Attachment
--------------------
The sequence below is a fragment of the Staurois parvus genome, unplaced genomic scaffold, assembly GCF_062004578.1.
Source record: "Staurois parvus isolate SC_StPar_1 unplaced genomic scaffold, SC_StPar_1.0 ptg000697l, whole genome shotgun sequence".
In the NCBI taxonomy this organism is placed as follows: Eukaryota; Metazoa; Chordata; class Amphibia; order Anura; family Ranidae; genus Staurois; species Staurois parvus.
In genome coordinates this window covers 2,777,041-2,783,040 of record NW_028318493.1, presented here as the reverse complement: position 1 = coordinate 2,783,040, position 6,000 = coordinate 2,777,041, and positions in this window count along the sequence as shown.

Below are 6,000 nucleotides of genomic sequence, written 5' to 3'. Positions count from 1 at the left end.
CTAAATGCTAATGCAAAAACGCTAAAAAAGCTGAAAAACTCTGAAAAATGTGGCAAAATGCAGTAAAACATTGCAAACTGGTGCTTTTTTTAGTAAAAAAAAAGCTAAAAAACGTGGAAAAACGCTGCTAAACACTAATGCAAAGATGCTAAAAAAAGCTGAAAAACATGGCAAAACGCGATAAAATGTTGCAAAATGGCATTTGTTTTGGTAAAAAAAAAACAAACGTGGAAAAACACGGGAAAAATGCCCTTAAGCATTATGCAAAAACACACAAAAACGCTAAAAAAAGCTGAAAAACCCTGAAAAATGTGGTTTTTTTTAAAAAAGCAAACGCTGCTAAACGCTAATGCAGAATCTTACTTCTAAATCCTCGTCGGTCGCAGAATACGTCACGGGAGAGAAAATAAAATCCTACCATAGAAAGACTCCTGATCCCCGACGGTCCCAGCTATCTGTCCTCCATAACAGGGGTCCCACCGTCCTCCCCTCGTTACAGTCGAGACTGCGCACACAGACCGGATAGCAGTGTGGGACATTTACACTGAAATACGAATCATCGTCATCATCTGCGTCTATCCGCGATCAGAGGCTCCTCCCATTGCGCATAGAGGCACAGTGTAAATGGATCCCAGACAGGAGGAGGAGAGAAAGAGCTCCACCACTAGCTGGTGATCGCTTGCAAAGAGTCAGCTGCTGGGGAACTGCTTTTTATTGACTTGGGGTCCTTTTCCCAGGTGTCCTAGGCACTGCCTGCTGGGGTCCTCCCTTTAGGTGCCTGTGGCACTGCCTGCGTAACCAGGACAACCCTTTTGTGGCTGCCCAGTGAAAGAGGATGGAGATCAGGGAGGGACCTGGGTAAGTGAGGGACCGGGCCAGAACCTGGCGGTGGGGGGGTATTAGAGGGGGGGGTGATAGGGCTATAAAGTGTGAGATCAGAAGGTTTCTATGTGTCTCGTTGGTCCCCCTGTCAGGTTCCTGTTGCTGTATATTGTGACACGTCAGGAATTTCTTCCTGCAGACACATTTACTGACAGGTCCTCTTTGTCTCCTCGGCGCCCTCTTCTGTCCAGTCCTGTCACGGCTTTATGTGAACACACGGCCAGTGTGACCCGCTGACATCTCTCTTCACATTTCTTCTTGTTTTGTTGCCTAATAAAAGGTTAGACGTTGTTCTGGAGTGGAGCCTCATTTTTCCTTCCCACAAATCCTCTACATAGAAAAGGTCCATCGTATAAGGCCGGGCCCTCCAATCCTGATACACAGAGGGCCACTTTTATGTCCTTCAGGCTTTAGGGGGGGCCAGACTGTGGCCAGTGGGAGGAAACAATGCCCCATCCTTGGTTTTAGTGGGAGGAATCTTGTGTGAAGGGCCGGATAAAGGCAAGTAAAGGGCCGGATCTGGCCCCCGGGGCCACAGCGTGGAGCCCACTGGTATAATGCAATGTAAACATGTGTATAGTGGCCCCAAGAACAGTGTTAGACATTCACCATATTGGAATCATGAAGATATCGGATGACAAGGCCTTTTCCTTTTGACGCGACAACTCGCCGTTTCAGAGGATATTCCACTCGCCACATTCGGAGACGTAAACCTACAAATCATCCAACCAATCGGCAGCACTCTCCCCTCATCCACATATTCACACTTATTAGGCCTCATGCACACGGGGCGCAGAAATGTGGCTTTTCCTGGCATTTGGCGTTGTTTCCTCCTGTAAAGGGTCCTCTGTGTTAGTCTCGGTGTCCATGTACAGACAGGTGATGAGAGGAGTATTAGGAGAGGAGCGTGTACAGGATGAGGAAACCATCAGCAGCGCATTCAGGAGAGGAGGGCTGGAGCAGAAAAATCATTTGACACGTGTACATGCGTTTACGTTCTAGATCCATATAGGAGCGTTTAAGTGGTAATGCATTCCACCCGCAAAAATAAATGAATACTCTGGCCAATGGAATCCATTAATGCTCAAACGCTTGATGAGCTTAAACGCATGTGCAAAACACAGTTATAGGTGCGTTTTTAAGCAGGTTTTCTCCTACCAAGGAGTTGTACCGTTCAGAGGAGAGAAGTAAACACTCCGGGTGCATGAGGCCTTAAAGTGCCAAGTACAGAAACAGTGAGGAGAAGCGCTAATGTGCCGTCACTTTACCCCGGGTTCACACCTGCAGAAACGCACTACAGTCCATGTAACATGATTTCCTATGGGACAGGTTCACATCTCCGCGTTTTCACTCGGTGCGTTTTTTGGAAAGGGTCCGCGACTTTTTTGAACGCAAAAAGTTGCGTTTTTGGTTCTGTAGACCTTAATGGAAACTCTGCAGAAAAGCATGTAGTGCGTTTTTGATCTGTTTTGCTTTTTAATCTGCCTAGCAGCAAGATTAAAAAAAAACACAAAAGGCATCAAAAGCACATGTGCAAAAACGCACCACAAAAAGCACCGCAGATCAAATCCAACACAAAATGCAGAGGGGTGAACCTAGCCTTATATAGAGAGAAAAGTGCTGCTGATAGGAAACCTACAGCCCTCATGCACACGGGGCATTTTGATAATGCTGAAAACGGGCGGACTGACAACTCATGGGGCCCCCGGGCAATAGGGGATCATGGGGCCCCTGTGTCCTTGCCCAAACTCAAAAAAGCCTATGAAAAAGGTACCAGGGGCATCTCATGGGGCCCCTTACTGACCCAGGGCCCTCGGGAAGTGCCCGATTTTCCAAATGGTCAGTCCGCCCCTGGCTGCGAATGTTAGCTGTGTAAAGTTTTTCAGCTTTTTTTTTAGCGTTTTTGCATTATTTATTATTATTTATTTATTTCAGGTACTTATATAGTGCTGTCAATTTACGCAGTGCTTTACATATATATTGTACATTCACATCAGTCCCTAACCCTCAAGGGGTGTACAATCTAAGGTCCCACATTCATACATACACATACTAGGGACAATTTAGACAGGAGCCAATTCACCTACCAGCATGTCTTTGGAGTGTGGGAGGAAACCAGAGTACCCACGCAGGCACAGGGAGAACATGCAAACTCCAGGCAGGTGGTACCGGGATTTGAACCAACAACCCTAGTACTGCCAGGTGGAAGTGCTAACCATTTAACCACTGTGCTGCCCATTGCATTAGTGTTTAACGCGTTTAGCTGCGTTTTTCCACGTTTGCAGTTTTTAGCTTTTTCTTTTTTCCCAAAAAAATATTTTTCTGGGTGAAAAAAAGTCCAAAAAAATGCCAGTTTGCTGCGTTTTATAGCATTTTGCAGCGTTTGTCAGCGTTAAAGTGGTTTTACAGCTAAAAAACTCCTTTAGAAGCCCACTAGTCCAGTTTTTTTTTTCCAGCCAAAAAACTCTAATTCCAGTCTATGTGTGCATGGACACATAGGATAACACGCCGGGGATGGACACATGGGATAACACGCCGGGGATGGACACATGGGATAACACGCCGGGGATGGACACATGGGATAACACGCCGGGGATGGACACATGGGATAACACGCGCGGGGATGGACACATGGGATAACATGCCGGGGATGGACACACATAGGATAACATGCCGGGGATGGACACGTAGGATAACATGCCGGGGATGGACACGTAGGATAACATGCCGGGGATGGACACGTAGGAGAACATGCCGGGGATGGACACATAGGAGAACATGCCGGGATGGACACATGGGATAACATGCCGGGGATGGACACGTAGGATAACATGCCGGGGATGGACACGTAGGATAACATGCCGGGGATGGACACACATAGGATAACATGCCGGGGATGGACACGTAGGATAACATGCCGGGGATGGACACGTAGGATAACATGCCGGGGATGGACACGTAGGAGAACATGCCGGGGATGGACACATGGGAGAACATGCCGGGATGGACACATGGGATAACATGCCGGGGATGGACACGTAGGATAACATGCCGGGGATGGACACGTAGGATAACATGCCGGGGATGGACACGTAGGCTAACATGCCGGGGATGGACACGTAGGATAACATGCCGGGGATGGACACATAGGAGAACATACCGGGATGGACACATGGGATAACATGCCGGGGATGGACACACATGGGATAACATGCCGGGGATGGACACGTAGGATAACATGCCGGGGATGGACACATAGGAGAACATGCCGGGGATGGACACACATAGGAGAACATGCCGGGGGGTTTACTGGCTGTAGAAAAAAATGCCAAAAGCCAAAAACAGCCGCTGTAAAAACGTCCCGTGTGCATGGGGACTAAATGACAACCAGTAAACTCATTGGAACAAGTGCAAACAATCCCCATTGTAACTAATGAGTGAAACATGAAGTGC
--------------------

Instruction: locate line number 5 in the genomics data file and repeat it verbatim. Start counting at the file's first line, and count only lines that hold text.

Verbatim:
Below are 6,000 nucleotides of genomic sequence, written 5' to 3'. Positions count from 1 at the left end.